The occurrence of complications after endovascular treatment is uncommon. Possible complications include post-embolization syndrome, transient elevation of pancreatic enzymes, splenic infarction, infection, abscess, and, rarely rupture of a pseudoaneurysm. Follow up imaging with CT or CDUS is recommended for assessment of the adequacy of treatment.

With increasing incidence of pancreatitis induced pseudoaneurysm, one of the most common presentation is haemosuccus pacreaticus due to rupture of aneurysm/pseudoaneurysm of peri-pancreatic artery into pancreatic duct [15] . The incidence of pseudoaneurysms in patients with severe acute pancreatitis is up to 10% [16] . Gastroduodenal artery aneurysms are extremely rare, comprising only 1.5% of all reported visceral aneurysms [16] . The CT demonstration of a homogeneously enhancing structure within or adjacent to a pseudocyst or contiguous with a vascular structure in a case of pancreatitis is highly suggestive of an associated pseudoaneurysm.

The visceral artery aneurysm recanalization rate following embolization is 9% [16] . It is thus important to follow-up such patients on short term basis, as recanalization rates are high which happened in our gastroduodenal pseudoaneurysm case (Figure 11). In this case first we injected percutaneous human thrombin. The pseudoaneurysm sac recanalized after three days, following which we performed endoluminal trapping of the sac.

We report a patient with a pseudoaneurysm of a transverse facial artery following history of assault by stick over the left side of the face, developed a massive hematoma over the face. The following day, he was admitted to emergency room at our hospital. Computed tomography revealed a large subcutaneous hematoma. Selective External Carotid Artery (ECA) angiogram shows small pseudoaneurysm in the left transverse facial artery, trans-arterial embolization was performed with 20% glue (Figure 12) [17] .

Another patient presented with hypovolemic shock in the emergency department following caesarean section. Urgent laprotomy demonstrates massive retroperitoneal and pelvic haematoma with necrosis of right fallopian

Figure 11. Arterial phase thin CTA-Maximum Intensity Projection (MIP) axial (A), sagittal (B), oblique Volume Rendering Technique (VRT) (C) & (D) demonstrates gastroduodenal artery pseudoaneurysm with eccentric thrombus, multiple punctuate calcifications in the pancreas representing changes associated with chronic pancreatitis. Digital angiogram shows gastroduodenal pseudoaneurysm. Post-embolization check angiogram demonstrates occlusion of the proximal and distal gastroduodenal artery with no reconstitution of the pseudoaneurysm.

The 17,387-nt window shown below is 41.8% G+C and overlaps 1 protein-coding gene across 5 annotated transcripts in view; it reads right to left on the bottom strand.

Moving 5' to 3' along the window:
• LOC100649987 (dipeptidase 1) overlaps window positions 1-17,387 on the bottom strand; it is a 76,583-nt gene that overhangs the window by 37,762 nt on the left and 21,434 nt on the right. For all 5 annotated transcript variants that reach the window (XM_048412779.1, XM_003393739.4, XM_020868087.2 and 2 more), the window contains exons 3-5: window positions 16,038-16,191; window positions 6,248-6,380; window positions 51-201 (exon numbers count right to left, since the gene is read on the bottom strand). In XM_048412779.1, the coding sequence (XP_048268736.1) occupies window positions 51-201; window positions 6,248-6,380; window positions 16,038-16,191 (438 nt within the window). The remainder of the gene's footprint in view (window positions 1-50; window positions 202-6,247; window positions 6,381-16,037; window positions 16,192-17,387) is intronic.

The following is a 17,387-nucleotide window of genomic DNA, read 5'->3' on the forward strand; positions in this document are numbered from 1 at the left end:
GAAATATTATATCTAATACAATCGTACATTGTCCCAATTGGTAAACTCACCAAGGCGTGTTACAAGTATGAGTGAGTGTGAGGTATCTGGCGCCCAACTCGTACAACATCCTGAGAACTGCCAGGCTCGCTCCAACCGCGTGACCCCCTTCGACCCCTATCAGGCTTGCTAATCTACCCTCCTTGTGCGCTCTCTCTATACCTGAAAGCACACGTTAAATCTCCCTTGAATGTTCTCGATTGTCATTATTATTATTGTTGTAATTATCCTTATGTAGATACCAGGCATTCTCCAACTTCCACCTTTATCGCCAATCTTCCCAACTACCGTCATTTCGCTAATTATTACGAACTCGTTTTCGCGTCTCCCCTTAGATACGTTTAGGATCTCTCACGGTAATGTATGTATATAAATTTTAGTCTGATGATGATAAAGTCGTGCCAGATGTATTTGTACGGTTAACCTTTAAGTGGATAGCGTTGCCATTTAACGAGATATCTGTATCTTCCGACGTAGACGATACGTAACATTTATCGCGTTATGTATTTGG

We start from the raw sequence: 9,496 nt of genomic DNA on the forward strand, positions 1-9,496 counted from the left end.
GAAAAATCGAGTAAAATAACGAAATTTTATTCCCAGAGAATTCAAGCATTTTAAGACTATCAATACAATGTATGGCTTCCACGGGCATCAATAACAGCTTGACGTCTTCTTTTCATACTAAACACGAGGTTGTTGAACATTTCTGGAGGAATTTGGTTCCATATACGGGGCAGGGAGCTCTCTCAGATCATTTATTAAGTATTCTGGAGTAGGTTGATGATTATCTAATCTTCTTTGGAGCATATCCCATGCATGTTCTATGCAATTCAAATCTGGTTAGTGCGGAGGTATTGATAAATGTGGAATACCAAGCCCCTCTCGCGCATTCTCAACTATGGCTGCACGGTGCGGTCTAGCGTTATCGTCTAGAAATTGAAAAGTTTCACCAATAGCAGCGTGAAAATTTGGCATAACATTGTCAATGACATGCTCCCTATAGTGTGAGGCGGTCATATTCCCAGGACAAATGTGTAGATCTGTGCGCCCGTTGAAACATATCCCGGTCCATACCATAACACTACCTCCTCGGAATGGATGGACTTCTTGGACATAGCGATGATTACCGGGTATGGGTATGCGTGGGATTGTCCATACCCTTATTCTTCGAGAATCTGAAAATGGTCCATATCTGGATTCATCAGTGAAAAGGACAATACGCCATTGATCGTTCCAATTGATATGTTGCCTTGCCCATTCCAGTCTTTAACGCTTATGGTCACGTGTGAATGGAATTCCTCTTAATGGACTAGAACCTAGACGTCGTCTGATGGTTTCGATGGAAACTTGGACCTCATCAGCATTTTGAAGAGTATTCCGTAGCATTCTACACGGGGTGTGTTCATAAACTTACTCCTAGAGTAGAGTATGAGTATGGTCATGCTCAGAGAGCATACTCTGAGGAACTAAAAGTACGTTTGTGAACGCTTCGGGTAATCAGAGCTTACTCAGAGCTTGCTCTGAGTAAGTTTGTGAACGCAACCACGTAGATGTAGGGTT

Figure 12. Left ECA angiogram (A) & (B) demonstrates small pseudoaneurysm in the branch of the facial artery. Super-selective injection (C) shows small pseudoaneurysm indicated by arrow. Check angiogram (D) shows complete occlusion of the facial artery.

tube; there was no definite arterial leak which prompts us for an urgent diagnostic angiogram. Angiogram demonstrates pseudoaneurysm in a right internal iliac artery branch pseudoaneurysm, which was successfully embolized with 20% glue (Figure 13) [18] .

Iatrogenic pseudoaneurysms are very common in the modern era. One of our patients presented with postappendicectomy fourth day massive malena which raise the suspicion of the vascular injury. Patient was immediately taken for catheter angiogram, which reveals large pseudoaneurysm in the ilio-colic branch of the superior mesenteric artery. Emergent endovascular trapping was performed with microcoils. Following procedure patient was stable with no fresh malena (Figure 14).

5. Conclusion

Complications of pseudoaneurysm need early diagnosis and prompt treatment. It needs high index of suspicion on CDUS and CECT. Catheter angiogram was done for further catheterization and endovascular management.

Figure 13. Angiogram (A) & (B) demonstrates in a rigth internal iliac artery pseudoaneurysm. Check angiogram (C) & (D) demonstrates occlusion of the feeding artery.

Figure 14. Angiogram (A) demonstrates pseudoaneurysm of ilio-colic artery and (B) shows endovascular trapping of the pseudoaneurysm with coils, no distal reconstitution.

These procedures are minimally invasive technique to exclude the pseudoaneurysm from the circulation. It reduces the possibility of life threatening internal hemorrhage, and nowadays is a preferred procedure over surgery.